A question that many people have been asking themselves these days due to the collapse of Credit Suisse, what are AT1 bonds?
Literally means “Additional Tier1” for AT1 experts, it is an element not to be underestimated because it demonstrates the risk of banking instability that we are experiencing in this period (March 2023) with the risk of contagion on a global scale (Credit Suisse, Silicon Valley Bank etc …).
AT1 bonds are financial debt instruments with a lower credit rating that a bank can issue.
They have the function of participating in the absorption of losses of the bank if the capital ratios fall below a certain level. We could define it as a cushion and were created during the 2008 subprime mortgage financial crisis (see Lehman Brothers) to avoid the need for bailouts of government-funded banks.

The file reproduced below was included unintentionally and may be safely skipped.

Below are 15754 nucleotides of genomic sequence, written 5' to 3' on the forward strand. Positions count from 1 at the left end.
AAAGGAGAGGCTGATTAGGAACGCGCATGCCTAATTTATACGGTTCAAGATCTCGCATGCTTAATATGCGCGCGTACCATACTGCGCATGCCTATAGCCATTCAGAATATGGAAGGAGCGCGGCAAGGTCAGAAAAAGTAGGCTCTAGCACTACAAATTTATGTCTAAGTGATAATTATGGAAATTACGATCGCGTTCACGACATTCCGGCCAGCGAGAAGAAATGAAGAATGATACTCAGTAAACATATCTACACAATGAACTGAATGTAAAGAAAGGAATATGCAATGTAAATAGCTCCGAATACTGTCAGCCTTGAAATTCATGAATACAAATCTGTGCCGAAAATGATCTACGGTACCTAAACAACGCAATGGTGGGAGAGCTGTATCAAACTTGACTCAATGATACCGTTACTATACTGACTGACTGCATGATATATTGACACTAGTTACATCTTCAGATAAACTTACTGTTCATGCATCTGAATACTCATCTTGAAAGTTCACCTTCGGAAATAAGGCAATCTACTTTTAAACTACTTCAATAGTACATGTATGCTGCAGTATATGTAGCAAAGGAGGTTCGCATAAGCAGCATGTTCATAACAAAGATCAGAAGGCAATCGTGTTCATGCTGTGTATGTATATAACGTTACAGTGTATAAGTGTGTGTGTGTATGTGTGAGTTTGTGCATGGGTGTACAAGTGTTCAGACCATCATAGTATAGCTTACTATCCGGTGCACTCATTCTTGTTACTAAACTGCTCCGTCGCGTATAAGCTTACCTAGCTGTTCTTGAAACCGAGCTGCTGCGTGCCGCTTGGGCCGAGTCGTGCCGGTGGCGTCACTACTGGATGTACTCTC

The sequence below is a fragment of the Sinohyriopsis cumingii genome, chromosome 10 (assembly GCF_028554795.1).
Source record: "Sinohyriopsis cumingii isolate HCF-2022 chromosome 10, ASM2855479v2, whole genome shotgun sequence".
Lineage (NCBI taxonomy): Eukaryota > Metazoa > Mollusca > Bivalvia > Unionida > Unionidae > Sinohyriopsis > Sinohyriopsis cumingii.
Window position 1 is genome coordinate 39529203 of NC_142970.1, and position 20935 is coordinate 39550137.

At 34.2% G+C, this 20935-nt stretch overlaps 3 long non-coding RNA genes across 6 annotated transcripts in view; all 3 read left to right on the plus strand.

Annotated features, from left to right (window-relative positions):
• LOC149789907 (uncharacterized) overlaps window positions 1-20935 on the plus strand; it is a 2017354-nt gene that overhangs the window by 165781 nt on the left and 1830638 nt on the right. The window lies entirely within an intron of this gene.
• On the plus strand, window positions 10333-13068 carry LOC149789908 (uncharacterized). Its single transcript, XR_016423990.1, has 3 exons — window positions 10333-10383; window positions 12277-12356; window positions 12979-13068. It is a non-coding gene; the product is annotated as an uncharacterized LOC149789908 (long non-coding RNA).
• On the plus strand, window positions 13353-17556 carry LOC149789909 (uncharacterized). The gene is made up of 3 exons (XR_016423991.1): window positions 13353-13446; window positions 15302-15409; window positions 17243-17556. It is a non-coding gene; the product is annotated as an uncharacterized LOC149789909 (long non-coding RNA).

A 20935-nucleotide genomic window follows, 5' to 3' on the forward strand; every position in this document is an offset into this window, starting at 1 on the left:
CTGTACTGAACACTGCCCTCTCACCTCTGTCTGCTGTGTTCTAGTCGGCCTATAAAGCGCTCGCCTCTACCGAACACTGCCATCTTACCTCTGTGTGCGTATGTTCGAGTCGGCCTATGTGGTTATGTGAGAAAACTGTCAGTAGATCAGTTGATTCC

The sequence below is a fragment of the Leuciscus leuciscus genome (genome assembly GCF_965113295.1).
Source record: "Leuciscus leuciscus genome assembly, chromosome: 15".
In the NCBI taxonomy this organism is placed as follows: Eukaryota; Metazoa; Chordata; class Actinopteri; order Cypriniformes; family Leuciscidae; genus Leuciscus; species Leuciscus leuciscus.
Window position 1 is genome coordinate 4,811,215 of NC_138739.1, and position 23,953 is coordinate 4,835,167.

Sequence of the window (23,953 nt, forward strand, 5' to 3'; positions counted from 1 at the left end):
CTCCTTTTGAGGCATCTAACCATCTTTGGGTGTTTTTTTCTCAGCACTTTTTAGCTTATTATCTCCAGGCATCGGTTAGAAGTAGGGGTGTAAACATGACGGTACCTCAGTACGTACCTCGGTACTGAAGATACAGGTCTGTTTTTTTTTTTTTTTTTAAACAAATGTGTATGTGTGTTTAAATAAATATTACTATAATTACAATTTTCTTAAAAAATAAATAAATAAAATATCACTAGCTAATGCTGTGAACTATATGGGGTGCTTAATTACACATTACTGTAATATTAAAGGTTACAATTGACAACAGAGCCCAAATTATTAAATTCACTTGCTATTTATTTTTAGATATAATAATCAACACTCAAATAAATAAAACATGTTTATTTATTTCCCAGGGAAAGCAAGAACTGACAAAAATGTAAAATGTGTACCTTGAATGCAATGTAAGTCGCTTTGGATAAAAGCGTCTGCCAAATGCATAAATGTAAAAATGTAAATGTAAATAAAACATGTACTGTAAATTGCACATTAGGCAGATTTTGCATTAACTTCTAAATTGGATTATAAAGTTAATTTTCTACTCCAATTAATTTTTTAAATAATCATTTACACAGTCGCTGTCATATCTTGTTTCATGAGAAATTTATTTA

AT1 bonds do not mature because they are perpetual with the possibility of early repayment by exercising a call option (derivatives) with the function (as mentioned above) of absorbing losses.
When the bank has no accounting problems, these AT1 have the normal function like the classic bonds or those who bought them will receive interest on the credit and repayment on the maturity date.
In the event of a deterioration in the solvency position, coupons are cancelled or the principal is temporarily or permanently converted into bank shares by reducing the issuer’s debt (absorbing losses).
AT1 bonds have the same characteristics (risks) as any fixed income issuer such as issuer risk, rising interest rates or, as is happening in March 2023, the risk of non-repayment.
AT1 bond yield?
These bonds offer high yields (high gains = high risks) depending on the level of subordination of these securities in the investment capital structure.